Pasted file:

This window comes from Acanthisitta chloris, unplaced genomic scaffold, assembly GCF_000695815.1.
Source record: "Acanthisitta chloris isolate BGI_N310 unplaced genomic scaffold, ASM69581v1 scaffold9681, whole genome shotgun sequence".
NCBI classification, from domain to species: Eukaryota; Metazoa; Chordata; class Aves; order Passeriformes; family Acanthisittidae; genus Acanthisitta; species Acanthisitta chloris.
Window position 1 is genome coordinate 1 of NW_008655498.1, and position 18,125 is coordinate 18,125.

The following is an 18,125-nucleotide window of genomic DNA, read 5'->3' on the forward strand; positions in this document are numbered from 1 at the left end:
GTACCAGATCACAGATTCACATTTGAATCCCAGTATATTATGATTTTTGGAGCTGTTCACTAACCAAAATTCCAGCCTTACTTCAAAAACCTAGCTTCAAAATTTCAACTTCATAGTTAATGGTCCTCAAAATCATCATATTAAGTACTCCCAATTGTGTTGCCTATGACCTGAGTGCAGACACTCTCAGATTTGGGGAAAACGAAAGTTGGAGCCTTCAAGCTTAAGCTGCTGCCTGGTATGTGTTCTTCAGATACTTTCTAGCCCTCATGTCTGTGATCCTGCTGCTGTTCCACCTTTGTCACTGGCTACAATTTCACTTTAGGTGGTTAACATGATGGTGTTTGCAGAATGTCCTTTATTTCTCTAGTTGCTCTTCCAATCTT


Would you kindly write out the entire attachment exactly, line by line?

This window comes from Acanthisitta chloris, unplaced genomic scaffold, assembly GCF_000695815.1.
Source record: "Acanthisitta chloris isolate BGI_N310 unplaced genomic scaffold, ASM69581v1 scaffold9681, whole genome shotgun sequence".
NCBI classification, from domain to species: Eukaryota; Metazoa; Chordata; class Aves; order Passeriformes; family Acanthisittidae; genus Acanthisitta; species Acanthisitta chloris.
Window position 1 is genome coordinate 1 of NW_008655498.1, and position 18,125 is coordinate 18,125.

The following is an 18,125-nucleotide window of genomic DNA, read 5'->3' on the forward strand; positions in this document are numbered from 1 at the left end:
GTACCAGATCACAGATTCACATTTGAATCCCAGTATATTATGATTTTTGGAGCTGTTCACTAACCAAAATTCCAGCCTTACTTCAAAAACCTAGCTTCAAAATTTCAACTTCATAGTTAATGGTCCTCAAAATCATCATATTAAGTACTCCCAATTGTGTTGCCTATGACCTGAGTGCAGACACTCTCAGATTTGGGGAAAACGAAAGTTGGAGCCTTCAAGCTTAAGCTGCTGCCTGGTATGTGTTCTTCAGATACTTTCTAGCCCTCATGTCTGTGATCCTGCTGCTGTTCCACCTTTGTCACTGGCTACAATTTCACTTTAGGTGGTTAACATGATGGTGTTTGCAGAATGTCCTTTATTTCTCTAGTTGCTCTTCCAATCTT